From the outside, this building could be any five and dime in Anytown, U.S.A. But past the façade, the similarities end.
Because this building, which used to be a Woolworth store played a prominent role in the Civil Rights movement, and was.
Housed here are a collection of memories from America's segregated past, and the actual seats that helped end that segregation at Woolworth's "whites only" lunch counter.
This counter no longer serves lunch. Now it serves as a reminder of a time when, not so long ago, people like CBS News correspondent Michelle Miller, weren't allowed to sit here - until four college students said, "enough."
"This thing was evil, pure and simple," said Joe McNeil, a civil rights protester.
On Feb. 1, 1960, McNeil and three other young men sat down and ordered coffee and apple pie.
"The question is if we didn't handle it now, who would? Would our children be left with these same problems that we were facing?" McNeil asked.
They did not get served, but they did not go away.
"Were you afraid?" Miller asked.
"I think we were too angry to be afraid," McNeil said.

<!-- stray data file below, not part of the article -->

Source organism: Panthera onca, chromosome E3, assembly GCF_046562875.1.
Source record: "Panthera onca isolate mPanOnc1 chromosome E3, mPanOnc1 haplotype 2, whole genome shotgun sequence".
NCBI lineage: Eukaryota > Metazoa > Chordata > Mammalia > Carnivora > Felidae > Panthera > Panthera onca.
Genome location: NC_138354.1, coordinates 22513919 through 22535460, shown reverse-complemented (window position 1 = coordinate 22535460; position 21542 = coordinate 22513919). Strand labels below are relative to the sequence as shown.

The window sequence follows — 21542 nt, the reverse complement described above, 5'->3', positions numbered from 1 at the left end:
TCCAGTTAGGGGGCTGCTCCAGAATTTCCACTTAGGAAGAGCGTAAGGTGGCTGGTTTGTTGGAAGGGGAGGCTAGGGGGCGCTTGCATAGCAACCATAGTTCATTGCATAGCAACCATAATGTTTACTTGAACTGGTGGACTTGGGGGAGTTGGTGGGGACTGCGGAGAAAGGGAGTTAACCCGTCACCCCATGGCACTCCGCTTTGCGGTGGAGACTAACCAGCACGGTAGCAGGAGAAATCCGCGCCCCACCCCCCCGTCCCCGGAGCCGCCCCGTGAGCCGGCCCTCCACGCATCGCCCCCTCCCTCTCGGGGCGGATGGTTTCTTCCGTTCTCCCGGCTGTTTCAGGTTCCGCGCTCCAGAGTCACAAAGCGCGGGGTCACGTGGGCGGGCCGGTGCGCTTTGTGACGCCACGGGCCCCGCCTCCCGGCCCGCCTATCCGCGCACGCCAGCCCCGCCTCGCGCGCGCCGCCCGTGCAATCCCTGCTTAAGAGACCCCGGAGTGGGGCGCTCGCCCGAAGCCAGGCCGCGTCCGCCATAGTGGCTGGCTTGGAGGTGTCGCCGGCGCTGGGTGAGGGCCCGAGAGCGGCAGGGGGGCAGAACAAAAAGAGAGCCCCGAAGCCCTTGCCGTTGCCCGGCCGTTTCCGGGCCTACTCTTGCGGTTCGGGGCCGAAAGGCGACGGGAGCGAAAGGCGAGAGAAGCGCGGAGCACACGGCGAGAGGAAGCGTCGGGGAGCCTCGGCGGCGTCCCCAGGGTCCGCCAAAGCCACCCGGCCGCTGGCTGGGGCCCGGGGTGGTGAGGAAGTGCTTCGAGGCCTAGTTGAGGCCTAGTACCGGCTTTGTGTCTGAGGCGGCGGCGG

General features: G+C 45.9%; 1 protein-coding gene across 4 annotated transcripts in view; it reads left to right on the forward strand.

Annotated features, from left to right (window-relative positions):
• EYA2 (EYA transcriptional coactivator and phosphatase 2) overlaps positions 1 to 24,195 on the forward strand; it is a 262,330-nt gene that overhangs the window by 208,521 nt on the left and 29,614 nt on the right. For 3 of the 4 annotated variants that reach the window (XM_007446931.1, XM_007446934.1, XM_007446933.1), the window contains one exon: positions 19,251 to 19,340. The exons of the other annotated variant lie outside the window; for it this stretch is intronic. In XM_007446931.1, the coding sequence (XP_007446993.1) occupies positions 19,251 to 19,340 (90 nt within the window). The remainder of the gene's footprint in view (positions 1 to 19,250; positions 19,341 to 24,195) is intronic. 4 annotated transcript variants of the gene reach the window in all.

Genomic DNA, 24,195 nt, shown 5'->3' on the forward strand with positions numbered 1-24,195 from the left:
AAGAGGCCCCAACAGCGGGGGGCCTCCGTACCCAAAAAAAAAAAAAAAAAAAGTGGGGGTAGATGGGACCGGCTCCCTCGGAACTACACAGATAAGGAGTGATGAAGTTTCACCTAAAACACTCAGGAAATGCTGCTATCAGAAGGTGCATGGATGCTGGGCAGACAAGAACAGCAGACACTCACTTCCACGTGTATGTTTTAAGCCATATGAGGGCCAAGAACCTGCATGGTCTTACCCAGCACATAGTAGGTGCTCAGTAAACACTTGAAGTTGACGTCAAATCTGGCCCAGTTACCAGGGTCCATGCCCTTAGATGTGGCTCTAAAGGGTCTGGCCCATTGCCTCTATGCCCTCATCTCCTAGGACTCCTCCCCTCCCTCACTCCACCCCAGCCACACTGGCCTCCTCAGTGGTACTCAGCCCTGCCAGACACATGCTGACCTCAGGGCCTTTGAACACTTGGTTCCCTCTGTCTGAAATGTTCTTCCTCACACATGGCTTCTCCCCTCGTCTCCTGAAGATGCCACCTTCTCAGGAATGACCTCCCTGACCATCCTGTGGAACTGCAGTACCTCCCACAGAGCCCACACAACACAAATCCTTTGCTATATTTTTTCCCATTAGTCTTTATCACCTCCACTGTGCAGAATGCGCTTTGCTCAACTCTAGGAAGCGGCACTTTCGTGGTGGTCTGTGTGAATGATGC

In fact, others joined them and the crowd grew bigger every day until the lunch counter was full of people - black and white - demanding an end to inequality.
The protests hampered business, forcing Woolworth to choose between the color line and the bottom line.
Six months later, Woolworth integrated nationwide.
Joe McNeil, Franklin McCain and Jibreel Khazan, the surviving members of the Greensboro four, were the guest of honor at Monday's ceremony. The message: Never give up.
"If our country is screwed up then dad blast it we'll change it," McNeil said.
Woolworth closed its stores in 1997, but the new museum keeps this building alive as well as the memory of what happened here.